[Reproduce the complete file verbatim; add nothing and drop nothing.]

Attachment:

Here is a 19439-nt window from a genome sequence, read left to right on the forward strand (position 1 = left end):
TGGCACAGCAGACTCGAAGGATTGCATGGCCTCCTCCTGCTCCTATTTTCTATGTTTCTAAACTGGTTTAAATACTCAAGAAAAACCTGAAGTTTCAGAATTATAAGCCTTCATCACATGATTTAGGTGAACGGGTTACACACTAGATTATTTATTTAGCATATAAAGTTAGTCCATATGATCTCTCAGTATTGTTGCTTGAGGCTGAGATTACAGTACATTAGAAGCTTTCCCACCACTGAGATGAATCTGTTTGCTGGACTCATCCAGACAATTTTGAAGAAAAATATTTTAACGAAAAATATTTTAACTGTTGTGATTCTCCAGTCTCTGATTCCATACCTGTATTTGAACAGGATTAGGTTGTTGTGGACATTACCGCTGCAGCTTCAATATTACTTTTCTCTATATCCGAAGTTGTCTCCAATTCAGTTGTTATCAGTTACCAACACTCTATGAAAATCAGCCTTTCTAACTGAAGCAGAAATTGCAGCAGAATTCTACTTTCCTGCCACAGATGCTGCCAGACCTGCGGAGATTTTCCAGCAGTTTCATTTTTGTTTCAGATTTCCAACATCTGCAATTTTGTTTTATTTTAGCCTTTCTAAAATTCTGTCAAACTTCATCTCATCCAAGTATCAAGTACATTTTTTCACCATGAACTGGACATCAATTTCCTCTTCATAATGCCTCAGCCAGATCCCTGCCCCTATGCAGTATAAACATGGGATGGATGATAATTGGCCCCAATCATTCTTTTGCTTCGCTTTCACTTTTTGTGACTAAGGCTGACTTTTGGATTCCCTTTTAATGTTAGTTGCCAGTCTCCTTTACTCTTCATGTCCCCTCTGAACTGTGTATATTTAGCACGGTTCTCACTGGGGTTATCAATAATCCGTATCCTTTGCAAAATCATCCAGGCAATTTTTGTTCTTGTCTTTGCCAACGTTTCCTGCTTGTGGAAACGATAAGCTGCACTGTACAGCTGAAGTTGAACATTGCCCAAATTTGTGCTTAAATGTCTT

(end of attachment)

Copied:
Here is a 19439-nt window from a genome sequence, read left to right on the forward strand (position 1 = left end):
TGGCACAGCAGACTCGAAGGATTGCATGGCCTCCTCCTGCTCCTATTTTCTATGTTTCTAAACTGGTTTAAATACTCAAGAAAAACCTGAAGTTTCAGAATTATAAGCCTTCATCACATGATTTAGGTGAACGGGTTACACACTAGATTATTTATTTAGCATATAAAGTTAGTCCATATGATCTCTCAGTATTGTTGCTTGAGGCTGAGATTACAGTACATTAGAAGCTTTCCCACCACTGAGATGAATCTGTTTGCTGGACTCATCCAGACAATTTTGAAGAAAAATATTTTAACGAAAAATATTTTAACTGTTGTGATTCTCCAGTCTCTGATTCCATACCTGTATTTGAACAGGATTAGGTTGTTGTGGACATTACCGCTGCAGCTTCAATATTACTTTTCTCTATATCCGAAGTTGTCTCCAATTCAGTTGTTATCAGTTACCAACACTCTATGAAAATCAGCCTTTCTAACTGAAGCAGAAATTGCAGCAGAATTCTACTTTCCTGCCACAGATGCTGCCAGACCTGCGGAGATTTTCCAGCAGTTTCATTTTTGTTTCAGATTTCCAACATCTGCAATTTTGTTTTATTTTAGCCTTTCTAAAATTCTGTCAAACTTCATCTCATCCAAGTATCAAGTACATTTTTTCACCATGAACTGGACATCAATTTCCTCTTCATAATGCCTCAGCCAGATCCCTGCCCCTATGCAGTATAAACATGGGATGGATGATAATTGGCCCCAATCATTCTTTTGCTTCGCTTTCACTTTTTGTGACTAAGGCTGACTTTTGGATTCCCTTTTAATGTTAGTTGCCAGTCTCCTTTACTCTTCATGTCCCCTCTGAACTGTGTATATTTAGCACGGTTCTCACTGGGGTTATCAATAATCCGTATCCTTTGCAAAATCATCCAGGCAATTTTTGTTCTTGTCTTTGCCAACGTTTCCTGCTTGTGGAAACGATAAGCTGCACTGTACAGCTGAAGTTGAACATTGCCCAAATTTGTGCTTAAATGTCTT